During a surgical procedure, it will typically be necessary to secure several screws in place, to adjoining vertebrae and/or the sacrum, and it may be desirable to use the screws, once located, to alter the tilt, alignment or spacing of the bodies to which they are attached. This may be aided by use of the distracter/compressor tool shown in FIGS. 18, 19 and 20. Essentially, this comprises a pair of legs 100, 102 the free end of each of which terminates in a spool-shaped pin 102, 104. Each pin is engageable within the grooved neck 8 of a screw. The pins 102, 104 may be located outside screws, and be moved towards each other to push the screws towards each other, in which position the rod may be fixed. Alternatively, they may be located between two screws, and moved apart, to move the screws apart, in which position the rod may be fixed.
The mechanism, shown in FIG. 20, comprises a threaded control screw 106, which is rotatable by means of handle 108, but restrained by an axial pivot screw arrangement 110 against axial movement. Engaged with the control screw 106 is an internally threaded collar 112, which is free to move axially. It will be appreciated that turning the control screw 106 causes movement of the collar 112 along the control screw. To each side of the collar is pivoted the inner end of a respective side arm 114, 116. The other end of each side arm is pivoted to the non-engagement end of a respective leg. Each leg is pivoted to a frame about a respective pivot 118, 120, located closer to the non-engagement end than to the engagement end of the respective leg. Between respective pivot 118, 120 and the engagement end of the respective leg, the leg is kinked at 122, 124, towards the other leg. As shown in FIG. 19, the engagement end region of each leg is bent upwardly through a small angle, relative to the general plane of the leg, in order to achieve the optimal angle for use.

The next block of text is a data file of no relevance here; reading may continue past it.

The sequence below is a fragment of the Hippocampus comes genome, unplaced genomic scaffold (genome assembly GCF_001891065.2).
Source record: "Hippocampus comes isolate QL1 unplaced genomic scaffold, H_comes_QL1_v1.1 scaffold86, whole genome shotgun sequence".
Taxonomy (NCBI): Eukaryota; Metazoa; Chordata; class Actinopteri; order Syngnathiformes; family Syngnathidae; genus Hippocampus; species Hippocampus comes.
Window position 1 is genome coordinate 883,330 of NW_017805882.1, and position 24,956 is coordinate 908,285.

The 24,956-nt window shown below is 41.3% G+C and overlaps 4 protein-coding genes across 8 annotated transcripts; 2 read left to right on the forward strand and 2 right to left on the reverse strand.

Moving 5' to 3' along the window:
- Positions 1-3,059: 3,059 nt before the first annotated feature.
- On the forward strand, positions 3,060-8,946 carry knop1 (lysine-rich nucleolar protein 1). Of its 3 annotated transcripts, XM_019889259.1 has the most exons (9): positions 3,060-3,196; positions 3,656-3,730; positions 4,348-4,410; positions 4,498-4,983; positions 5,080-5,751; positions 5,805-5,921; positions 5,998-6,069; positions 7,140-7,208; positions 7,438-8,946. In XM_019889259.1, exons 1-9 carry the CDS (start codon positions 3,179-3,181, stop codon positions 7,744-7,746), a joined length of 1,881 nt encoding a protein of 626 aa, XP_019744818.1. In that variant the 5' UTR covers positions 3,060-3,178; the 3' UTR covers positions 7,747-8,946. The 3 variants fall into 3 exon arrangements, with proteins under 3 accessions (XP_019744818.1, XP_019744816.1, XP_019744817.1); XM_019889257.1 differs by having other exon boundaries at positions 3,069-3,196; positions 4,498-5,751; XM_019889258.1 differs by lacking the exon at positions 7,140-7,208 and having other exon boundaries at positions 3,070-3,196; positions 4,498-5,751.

The apparatus required to be available for any given surgical procedure may include the following:
the required number of screws, pads and plugs;
a punch, a drill bit and a thread-forming tool;
a probe tool;
plain and fluted x-ray markers as required;
pad handling tools corresponding in number to the number of pads required, with each pad being pre-engaged on a pad handling tool;
plug introducer tools corresponding in number to the number of plugs required, with each plug being pre-engaged on a plug introducer tool;
a plug securement tool;
a screw insertion tool;
an adjuster tool;
a rod push tool;
a distracter/compressor tool;
stainless steel rod.
Additionally, there may be a tool for bending the stainless steel rod to the required shape, and there may be a rod of a ductile material, for example aluminium, to form a model of the rod shape required.
The reader's attention is directed to all papers and documents which are filed concurrently with or previous to this specification and which are open to public inspection with this specification, and the contents of all such papers and documents are incorporated herein by reference.
All of the features disclosed in this specification (including any accompanying claims, abstract and drawings), and/or all of the steps of any method or process so disclosed, may be combined in any combination, except combinations where at least some of such features and/or steps are mutually exclusive.
Each feature disclosed in this specification (including any accompanying claims, abstract and drawings), may be replaced by alternative features serving the same, equivalent or similar purpose, unless expressly stated otherwise. Thus, unless expressly stated otherwise, each feature disclosed is one example only of a generic series of equivalent or similar features.
The invention is not restricted to the details of the foregoing embodiment(s). The invention extends to any novel one, or any novel combination, of the features disclosed in this specification (including any accompanying claims, abstract and drawings), or to any novel one, or any novel combination, of the steps of any method or process so disclosed.
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|WO2005079428A2 *||Feb 17, 2005||Sep 1, 2005||Baylor College Of Medicine||Bone compression devices and systems and methods of contouring and using same|
|WO2005079428A3 *||Feb 17, 2005||Dec 15, 2005||Baylor College Medicine||Bone compression devices and systems and methods of contouring and using same|
|WO2006101898A1 *||Mar 15, 2006||Sep 28, 2006||Warsaw Orthopedic, Inc.||Systems, kits and methods for treatment of the spinal column using elongate support members|
|U.S. Classification||606/914, 606/105, 606/102, 606/86.00A|
|International Classification||A61B17/88, A61B17/70|
|Cooperative Classification||A61B17/7083, A61B17/7076, A61B17/7032, A61B17/7091, A61B17/7082, A61B17/7092, A61B2090/3916|
|European Classification||A61B17/70B2, A61B17/70T2, A61B17/70T2D, A61B17/70T10, A61B17/70T21, A61B17/70T4|
|Nov 20, 2002||REMI||Maintenance fee reminder mailed|
|May 5, 2003||LAPS||Lapse for failure to pay maintenance fees|
|Jul 1, 2003||FP||Expired due to failure to pay maintenance fee|
Effective date: 20030504